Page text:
All this is extremely confusing in a rather ironic way, given how they complain about people being confused about p-values.

I have read Spanos’s article with interest. I think, however, that he is too dismissive of Lehmann’s view of the P-values ‘as the smallest significance level…at which the hypothesis would be rejected for the given observation’ (p70).

Even if one is completely Neyman-Pearson in approach, to regard this use of P-values as being unacceptable would require that one assume that the scientist who designs the experiment is mandated on behalf of all scientific posterity to make the reject/not reject decision.

If, however, Neyman habitually uses a different type I error rate to Pearson, the P-value allows them to communicate the results of an experiment in such a way that each can make a decision. Seen this way, the post data/ pre data distinction is largely a red-herring.

Furthermore, there is the curious historical fact that Fisher in his statistical practice and through the tables he co-authored with Yates, introduced the habit of tabulating critical values for standard values of alpha.

See Senn, S. (2002). “A comment on replication, p-values and evidence, S.N.Goodman, Statistics in Medicine 1992; 11:875-879.” Stat Med 21(16): 2437-2444; author reply 2445-2437.

Thus although, I accept much of the stricture against a strength of evidence interpretation, I think a lot of it boils down to the fact that neither P-values nor NP tests are adequate to tell us the whole story. Applied statisticians typically use confidence intervals and likelihood in addition.

Finally, I should like to draw attention to Fisher’s criticism of the notion of an alternative hypothesis. He regarded null hypotheses as being more primitive than statistical tests but regarded tests as being more primitive than the alternative hypothesis. See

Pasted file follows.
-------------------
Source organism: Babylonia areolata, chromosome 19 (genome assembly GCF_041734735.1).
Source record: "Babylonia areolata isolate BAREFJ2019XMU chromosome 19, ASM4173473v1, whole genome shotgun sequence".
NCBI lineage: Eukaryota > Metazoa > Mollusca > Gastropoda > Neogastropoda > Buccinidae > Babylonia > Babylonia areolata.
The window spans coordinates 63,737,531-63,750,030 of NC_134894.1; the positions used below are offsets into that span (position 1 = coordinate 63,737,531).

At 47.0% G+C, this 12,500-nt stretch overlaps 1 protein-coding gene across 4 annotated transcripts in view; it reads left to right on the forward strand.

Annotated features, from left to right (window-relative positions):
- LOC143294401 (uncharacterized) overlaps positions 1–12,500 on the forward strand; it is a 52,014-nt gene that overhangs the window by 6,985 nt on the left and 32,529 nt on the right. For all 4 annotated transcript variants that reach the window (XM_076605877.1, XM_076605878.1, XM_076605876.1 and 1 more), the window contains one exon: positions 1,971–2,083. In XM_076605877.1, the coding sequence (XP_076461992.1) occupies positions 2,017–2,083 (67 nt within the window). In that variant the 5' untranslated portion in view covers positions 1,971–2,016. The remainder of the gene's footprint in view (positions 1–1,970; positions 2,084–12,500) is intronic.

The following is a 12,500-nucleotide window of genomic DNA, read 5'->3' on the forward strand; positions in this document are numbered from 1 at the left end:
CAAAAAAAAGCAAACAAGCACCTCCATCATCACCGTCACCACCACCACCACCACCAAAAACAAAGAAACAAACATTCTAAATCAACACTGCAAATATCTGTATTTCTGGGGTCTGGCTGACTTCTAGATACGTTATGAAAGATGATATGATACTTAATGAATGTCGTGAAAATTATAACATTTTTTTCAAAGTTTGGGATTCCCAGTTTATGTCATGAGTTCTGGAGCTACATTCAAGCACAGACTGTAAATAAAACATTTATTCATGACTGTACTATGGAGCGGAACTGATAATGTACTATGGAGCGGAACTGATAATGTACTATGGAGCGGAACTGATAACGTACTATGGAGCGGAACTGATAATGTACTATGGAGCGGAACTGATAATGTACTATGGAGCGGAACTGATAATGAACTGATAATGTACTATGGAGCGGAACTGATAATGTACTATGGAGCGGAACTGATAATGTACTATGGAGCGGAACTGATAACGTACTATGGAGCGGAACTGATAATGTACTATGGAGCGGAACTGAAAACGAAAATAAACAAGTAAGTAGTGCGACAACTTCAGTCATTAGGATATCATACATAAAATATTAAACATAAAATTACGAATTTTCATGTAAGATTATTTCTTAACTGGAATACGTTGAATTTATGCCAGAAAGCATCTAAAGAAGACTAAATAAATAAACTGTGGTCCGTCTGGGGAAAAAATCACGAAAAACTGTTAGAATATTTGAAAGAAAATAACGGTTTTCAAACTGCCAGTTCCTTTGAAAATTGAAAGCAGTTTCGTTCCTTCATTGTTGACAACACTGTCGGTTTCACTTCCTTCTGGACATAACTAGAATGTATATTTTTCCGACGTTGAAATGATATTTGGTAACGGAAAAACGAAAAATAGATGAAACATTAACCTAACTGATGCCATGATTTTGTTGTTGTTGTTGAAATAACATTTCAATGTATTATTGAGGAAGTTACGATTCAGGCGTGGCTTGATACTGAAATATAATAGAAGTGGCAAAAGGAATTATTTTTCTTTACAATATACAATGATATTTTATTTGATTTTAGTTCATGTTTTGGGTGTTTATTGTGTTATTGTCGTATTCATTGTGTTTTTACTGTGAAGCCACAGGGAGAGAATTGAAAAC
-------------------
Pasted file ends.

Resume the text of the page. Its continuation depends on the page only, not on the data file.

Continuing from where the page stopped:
https://errorstatistics.com/2014/02/21/stephen-senn-fishers-alternative-to-the-alternative/

Stephen:

I didn’t catch where Aris dismissed Lehmann’s view of P-values; I thought it was something we generally agreed on. The post-data/pre-data distinction refers to the fact that post-data, you can evaluate tests in terms of the actual observed value (rather than things like worst-cast cut-offs).

Yes, Fisher could be as or more “automatic” than Neyman.

I really like the Senn paper you reference, I hope all with study it.

I was picking up on the last paragraph first column, P646 of Spanos’s paper. Maybe I misinterpreted him but I interpret Lehmann to mean that there is a perfectly respectable interpretation of the P-value from the NP perspective.

I think that the post-data, pre-data distinction is more or less irrelevant and in any case, I don’t even think that P-values versus significance levels is an important distinction between Fisher and Neyman. As I pointed out it was Fisher who introduced fixed levels of significance. Compare, for example, Student’s tabulation of the t-integral (1908) & Fisher’s similar (but more useful) approach in CP44 (1925) with Fisher’s Statistical Methods for Research Workers (1925) Table IV http://psychclassics.yorku.ca/Fisher/Methods/tabIV.gif . In the latter table, the table is entered by the significance level and it is the critical value that is delivered.

Furthermore, imagine a large community of scientists with very different habits regarding type I error rates. Even if each of them uses a NP hypothesis test and even if each of them abhors the idea of making an inference if they stop to ask each other why so and so rejected and so and so did not they will soon realise that by calibrating the proportion who rejected on the known distribution over the scientists of the tolerated type I error rates they will come to the P-value.

Thus I have always found this one of the least interesting differences between Fisher and Neyman (if there is, indeed, any difference). I think that likelihood v power is far more important. My interpretation of the NP lemma is that power is (often) an incidental bonus of likelihood but likelihood is more fundamental. This, I think, is the reverse of what Neyman thought. (About E Pearson, I am not so sure.) My interpretation of Fisher’s thinking is that he thought that power was pretty pointless since precisely those cases that were sufficiently well-structured to permit its calculation permitted the calculation of likelihood. I think that this goes too far (and high dimensional problems are difficult with a pure likelihood approach but also for any philosophy of stats) but power worship delivers the sort of strange statistics that Perlman & Wu condemned in ‘The Emperor’s New Tests’ http://projecteuclid.org/euclid.ss/1009212517

See also my recent blog ‘Blood Simple’